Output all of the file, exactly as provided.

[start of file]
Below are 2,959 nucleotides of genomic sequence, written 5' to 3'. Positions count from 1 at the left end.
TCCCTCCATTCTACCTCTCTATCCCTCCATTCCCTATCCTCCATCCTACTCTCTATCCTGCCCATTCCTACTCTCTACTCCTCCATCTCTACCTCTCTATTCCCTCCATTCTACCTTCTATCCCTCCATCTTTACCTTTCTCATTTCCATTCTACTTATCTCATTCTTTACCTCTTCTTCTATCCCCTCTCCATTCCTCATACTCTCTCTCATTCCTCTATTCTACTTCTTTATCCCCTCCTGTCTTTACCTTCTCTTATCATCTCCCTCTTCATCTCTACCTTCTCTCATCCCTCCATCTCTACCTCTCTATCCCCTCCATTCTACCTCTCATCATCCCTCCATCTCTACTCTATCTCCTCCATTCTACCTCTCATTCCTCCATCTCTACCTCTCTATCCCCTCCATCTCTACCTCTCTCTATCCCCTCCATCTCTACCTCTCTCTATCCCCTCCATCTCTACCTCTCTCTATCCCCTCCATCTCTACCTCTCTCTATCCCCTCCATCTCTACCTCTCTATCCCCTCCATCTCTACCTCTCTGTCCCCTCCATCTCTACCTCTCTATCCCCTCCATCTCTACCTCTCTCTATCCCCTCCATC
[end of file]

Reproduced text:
Below are 2,959 nucleotides of genomic sequence, written 5' to 3'. Positions count from 1 at the left end.
TCCCTCCATTCTACCTCTCTATCCCTCCATTCCCTATCCTCCATCCTACTCTCTATCCTGCCCATTCCTACTCTCTACTCCTCCATCTCTACCTCTCTATTCCCTCCATTCTACCTTCTATCCCTCCATCTTTACCTTTCTCATTTCCATTCTACTTATCTCATTCTTTACCTCTTCTTCTATCCCCTCTCCATTCCTCATACTCTCTCTCATTCCTCTATTCTACTTCTTTATCCCCTCCTGTCTTTACCTTCTCTTATCATCTCCCTCTTCATCTCTACCTTCTCTCATCCCTCCATCTCTACCTCTCTATCCCCTCCATTCTACCTCTCATCATCCCTCCATCTCTACTCTATCTCCTCCATTCTACCTCTCATTCCTCCATCTCTACCTCTCTATCCCCTCCATCTCTACCTCTCTCTATCCCCTCCATCTCTACCTCTCTCTATCCCCTCCATCTCTACCTCTCTCTATCCCCTCCATCTCTACCTCTCTCTATCCCCTCCATCTCTACCTCTCTATCCCCTCCATCTCTACCTCTCTGTCCCCTCCATCTCTACCTCTCTATCCCCTCCATCTCTACCTCTCTCTATCCCCTCCATC